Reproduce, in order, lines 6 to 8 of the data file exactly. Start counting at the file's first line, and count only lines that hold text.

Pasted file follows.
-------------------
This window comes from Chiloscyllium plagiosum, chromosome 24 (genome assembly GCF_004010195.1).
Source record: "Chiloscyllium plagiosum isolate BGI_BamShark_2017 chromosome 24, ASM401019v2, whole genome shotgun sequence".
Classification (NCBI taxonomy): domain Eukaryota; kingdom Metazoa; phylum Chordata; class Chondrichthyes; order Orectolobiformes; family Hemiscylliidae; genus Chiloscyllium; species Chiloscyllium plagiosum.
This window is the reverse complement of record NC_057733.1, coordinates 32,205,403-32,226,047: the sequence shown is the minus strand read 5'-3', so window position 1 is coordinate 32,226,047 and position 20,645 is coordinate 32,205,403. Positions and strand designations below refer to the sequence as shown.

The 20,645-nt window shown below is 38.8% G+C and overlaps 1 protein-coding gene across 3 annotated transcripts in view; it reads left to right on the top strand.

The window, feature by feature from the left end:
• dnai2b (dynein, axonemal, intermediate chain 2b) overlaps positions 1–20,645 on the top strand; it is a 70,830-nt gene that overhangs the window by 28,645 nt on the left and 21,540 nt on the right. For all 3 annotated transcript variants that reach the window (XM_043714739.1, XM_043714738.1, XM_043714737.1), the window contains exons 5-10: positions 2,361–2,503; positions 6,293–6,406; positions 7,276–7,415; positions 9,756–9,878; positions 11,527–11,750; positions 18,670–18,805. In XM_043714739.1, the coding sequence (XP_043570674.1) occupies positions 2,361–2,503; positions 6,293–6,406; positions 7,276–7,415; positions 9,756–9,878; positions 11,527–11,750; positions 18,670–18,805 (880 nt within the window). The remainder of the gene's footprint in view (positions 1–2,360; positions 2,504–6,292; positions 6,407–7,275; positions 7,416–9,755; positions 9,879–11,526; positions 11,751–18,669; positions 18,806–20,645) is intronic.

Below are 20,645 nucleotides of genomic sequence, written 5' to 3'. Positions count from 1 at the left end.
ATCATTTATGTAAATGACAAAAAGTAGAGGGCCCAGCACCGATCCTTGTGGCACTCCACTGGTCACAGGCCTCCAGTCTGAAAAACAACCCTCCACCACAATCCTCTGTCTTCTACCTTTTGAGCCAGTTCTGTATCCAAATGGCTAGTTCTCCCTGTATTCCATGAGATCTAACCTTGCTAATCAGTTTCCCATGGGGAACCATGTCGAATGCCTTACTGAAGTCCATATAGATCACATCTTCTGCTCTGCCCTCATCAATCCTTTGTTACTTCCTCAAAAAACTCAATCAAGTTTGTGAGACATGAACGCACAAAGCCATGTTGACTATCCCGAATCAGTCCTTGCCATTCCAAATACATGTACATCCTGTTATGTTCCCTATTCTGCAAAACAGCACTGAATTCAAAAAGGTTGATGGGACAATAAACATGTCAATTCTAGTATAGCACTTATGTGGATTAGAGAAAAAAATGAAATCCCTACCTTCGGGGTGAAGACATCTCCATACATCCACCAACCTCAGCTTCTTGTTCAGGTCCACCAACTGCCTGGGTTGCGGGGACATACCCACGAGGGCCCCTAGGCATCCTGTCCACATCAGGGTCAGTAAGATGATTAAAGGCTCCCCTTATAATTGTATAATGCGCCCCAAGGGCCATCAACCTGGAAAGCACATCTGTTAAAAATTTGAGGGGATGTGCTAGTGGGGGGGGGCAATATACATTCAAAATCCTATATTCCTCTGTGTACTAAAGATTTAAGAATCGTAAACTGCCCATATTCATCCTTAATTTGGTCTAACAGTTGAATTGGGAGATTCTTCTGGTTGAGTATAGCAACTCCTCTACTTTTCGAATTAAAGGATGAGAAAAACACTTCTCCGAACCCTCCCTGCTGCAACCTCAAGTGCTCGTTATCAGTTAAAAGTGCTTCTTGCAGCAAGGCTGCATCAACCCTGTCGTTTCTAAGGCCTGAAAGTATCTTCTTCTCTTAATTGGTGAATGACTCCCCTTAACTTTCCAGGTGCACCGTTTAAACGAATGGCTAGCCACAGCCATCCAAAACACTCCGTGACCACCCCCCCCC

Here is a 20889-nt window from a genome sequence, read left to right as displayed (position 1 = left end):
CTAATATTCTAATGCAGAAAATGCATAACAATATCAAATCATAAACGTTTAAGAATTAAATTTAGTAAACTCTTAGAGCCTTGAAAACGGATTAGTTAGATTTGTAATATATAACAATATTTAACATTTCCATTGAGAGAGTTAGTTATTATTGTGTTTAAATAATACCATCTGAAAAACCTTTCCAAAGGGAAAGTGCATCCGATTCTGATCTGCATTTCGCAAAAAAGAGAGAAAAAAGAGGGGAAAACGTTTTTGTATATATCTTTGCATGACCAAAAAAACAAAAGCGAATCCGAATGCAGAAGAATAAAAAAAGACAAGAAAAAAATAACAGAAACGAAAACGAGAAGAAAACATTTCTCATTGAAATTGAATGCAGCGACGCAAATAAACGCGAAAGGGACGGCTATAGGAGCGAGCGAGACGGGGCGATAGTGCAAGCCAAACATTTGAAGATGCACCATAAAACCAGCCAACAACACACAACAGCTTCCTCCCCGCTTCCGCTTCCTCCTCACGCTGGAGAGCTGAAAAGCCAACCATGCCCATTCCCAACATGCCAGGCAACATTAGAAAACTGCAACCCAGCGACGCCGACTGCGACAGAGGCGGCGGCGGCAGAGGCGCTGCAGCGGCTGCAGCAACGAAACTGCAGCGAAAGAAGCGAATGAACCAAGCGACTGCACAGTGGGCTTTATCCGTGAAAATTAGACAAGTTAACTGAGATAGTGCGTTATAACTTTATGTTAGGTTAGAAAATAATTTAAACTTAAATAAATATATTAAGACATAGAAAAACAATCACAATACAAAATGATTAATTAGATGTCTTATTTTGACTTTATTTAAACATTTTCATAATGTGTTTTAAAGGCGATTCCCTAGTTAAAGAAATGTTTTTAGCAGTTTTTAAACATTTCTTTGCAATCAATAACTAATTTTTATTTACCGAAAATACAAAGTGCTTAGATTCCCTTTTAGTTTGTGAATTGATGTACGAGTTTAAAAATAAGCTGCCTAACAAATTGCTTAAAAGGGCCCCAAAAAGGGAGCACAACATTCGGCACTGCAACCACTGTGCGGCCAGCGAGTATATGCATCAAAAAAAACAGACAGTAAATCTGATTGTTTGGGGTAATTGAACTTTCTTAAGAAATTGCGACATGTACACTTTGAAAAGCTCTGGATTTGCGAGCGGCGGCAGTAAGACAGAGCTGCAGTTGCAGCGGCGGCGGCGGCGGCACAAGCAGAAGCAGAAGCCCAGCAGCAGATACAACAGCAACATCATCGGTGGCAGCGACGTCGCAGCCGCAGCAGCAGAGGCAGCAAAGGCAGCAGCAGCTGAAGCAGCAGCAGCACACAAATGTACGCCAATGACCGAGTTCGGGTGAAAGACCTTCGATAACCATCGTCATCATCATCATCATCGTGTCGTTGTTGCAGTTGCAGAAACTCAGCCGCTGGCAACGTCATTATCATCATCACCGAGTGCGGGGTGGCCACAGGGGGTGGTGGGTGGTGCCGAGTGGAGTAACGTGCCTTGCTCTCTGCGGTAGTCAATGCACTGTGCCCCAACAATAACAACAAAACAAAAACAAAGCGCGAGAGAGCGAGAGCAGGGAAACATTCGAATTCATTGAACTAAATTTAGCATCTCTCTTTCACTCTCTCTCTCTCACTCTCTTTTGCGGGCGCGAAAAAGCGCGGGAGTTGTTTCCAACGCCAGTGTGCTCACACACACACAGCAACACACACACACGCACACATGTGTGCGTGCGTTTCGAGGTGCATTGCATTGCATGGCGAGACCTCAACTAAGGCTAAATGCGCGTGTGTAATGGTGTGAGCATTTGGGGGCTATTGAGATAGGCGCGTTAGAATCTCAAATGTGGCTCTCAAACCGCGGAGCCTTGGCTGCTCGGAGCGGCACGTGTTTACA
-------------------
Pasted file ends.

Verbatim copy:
The window, feature by feature from the left end:
• dnai2b (dynein, axonemal, intermediate chain 2b) overlaps positions 1–20,645 on the top strand; it is a 70,830-nt gene that overhangs the window by 28,645 nt on the left and 21,540 nt on the right. For all 3 annotated transcript variants that reach the window (XM_043714739.1, XM_043714738.1, XM_043714737.1), the window contains exons 5-10: positions 2,361–2,503; positions 6,293–6,406; positions 7,276–7,415; positions 9,756–9,878; positions 11,527–11,750; positions 18,670–18,805. In XM_043714739.1, the coding sequence (XP_043570674.1) occupies positions 2,361–2,503; positions 6,293–6,406; positions 7,276–7,415; positions 9,756–9,878; positions 11,527–11,750; positions 18,670–18,805 (880 nt within the window). The remainder of the gene's footprint in view (positions 1–2,360; positions 2,504–6,292; positions 6,407–7,275; positions 7,416–9,755; positions 9,879–11,526; positions 11,751–18,669; positions 18,806–20,645) is intronic.

Below are 20,645 nucleotides of genomic sequence, written 5' to 3'. Positions count from 1 at the left end.